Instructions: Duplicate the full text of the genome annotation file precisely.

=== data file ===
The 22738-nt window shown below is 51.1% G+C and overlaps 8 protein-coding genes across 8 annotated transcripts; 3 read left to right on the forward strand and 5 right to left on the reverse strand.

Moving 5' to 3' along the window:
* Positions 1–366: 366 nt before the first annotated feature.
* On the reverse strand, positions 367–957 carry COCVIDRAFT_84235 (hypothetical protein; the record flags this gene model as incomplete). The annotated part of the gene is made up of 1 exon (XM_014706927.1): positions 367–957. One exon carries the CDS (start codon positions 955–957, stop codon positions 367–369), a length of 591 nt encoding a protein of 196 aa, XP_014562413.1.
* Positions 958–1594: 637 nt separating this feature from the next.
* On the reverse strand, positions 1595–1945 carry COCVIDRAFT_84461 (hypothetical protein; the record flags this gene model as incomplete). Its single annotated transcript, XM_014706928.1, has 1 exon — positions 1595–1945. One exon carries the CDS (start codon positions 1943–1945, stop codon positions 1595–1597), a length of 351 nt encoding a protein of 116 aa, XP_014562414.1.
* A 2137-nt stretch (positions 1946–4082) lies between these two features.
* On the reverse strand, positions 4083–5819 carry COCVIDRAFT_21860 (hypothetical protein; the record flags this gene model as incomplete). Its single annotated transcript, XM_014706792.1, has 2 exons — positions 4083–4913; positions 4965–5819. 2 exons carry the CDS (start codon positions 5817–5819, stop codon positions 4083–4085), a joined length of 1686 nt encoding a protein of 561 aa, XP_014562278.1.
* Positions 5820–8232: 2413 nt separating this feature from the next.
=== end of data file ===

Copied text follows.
The 22738-nt window shown below is 51.1% G+C and overlaps 8 protein-coding genes across 8 annotated transcripts; 3 read left to right on the forward strand and 5 right to left on the reverse strand.

Moving 5' to 3' along the window:
* Positions 1–366: 366 nt before the first annotated feature.
* On the reverse strand, positions 367–957 carry COCVIDRAFT_84235 (hypothetical protein; the record flags this gene model as incomplete). The annotated part of the gene is made up of 1 exon (XM_014706927.1): positions 367–957. One exon carries the CDS (start codon positions 955–957, stop codon positions 367–369), a length of 591 nt encoding a protein of 196 aa, XP_014562413.1.
* Positions 958–1594: 637 nt separating this feature from the next.
* On the reverse strand, positions 1595–1945 carry COCVIDRAFT_84461 (hypothetical protein; the record flags this gene model as incomplete). Its single annotated transcript, XM_014706928.1, has 1 exon — positions 1595–1945. One exon carries the CDS (start codon positions 1943–1945, stop codon positions 1595–1597), a length of 351 nt encoding a protein of 116 aa, XP_014562414.1.
* A 2137-nt stretch (positions 1946–4082) lies between these two features.
* On the reverse strand, positions 4083–5819 carry COCVIDRAFT_21860 (hypothetical protein; the record flags this gene model as incomplete). Its single annotated transcript, XM_014706792.1, has 2 exons — positions 4083–4913; positions 4965–5819. 2 exons carry the CDS (start codon positions 5817–5819, stop codon positions 4083–4085), a joined length of 1686 nt encoding a protein of 561 aa, XP_014562278.1.
* Positions 5820–8232: 2413 nt separating this feature from the next.